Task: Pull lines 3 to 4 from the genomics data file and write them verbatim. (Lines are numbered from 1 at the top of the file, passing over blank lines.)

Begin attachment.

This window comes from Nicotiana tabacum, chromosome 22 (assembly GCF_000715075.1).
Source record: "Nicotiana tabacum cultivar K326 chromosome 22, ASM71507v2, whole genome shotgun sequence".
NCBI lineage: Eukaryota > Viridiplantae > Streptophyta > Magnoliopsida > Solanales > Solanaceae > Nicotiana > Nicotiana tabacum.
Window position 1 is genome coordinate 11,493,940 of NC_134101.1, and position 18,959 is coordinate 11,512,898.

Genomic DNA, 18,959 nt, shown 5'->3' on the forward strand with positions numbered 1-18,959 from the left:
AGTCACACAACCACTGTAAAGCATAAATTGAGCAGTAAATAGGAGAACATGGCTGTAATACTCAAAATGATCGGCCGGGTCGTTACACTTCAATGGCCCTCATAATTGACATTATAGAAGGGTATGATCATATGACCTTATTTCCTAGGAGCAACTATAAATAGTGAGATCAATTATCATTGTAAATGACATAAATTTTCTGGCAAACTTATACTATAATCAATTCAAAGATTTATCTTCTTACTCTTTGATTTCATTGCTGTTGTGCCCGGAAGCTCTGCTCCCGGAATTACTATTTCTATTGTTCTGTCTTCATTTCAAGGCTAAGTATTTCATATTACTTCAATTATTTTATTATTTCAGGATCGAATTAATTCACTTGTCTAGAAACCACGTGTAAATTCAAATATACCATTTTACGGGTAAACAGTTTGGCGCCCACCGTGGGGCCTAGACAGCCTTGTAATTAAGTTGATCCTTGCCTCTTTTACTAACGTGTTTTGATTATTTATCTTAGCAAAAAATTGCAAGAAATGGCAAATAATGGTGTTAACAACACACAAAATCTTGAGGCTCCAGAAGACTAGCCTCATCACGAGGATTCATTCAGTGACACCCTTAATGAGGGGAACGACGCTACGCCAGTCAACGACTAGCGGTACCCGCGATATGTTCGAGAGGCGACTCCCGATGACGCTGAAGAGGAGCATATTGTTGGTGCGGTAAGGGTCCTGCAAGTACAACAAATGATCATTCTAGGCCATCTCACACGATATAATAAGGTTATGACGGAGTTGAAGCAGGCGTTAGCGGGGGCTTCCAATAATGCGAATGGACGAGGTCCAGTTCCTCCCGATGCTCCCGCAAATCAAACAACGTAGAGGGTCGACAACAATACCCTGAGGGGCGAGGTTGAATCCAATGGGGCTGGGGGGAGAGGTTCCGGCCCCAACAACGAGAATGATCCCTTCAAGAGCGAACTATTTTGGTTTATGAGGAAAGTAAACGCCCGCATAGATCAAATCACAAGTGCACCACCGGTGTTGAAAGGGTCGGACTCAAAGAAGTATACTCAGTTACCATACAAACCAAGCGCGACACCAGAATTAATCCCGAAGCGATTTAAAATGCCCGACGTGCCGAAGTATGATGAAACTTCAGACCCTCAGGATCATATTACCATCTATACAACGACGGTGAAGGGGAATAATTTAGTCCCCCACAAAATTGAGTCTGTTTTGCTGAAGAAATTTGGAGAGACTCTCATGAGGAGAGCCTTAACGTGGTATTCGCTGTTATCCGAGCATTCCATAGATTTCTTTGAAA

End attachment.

NCBI lineage: Eukaryota > Viridiplantae > Streptophyta > Magnoliopsida > Solanales > Solanaceae > Nicotiana > Nicotiana tabacum.
Window position 1 is genome coordinate 11,493,940 of NC_134101.1, and position 18,959 is coordinate 11,512,898.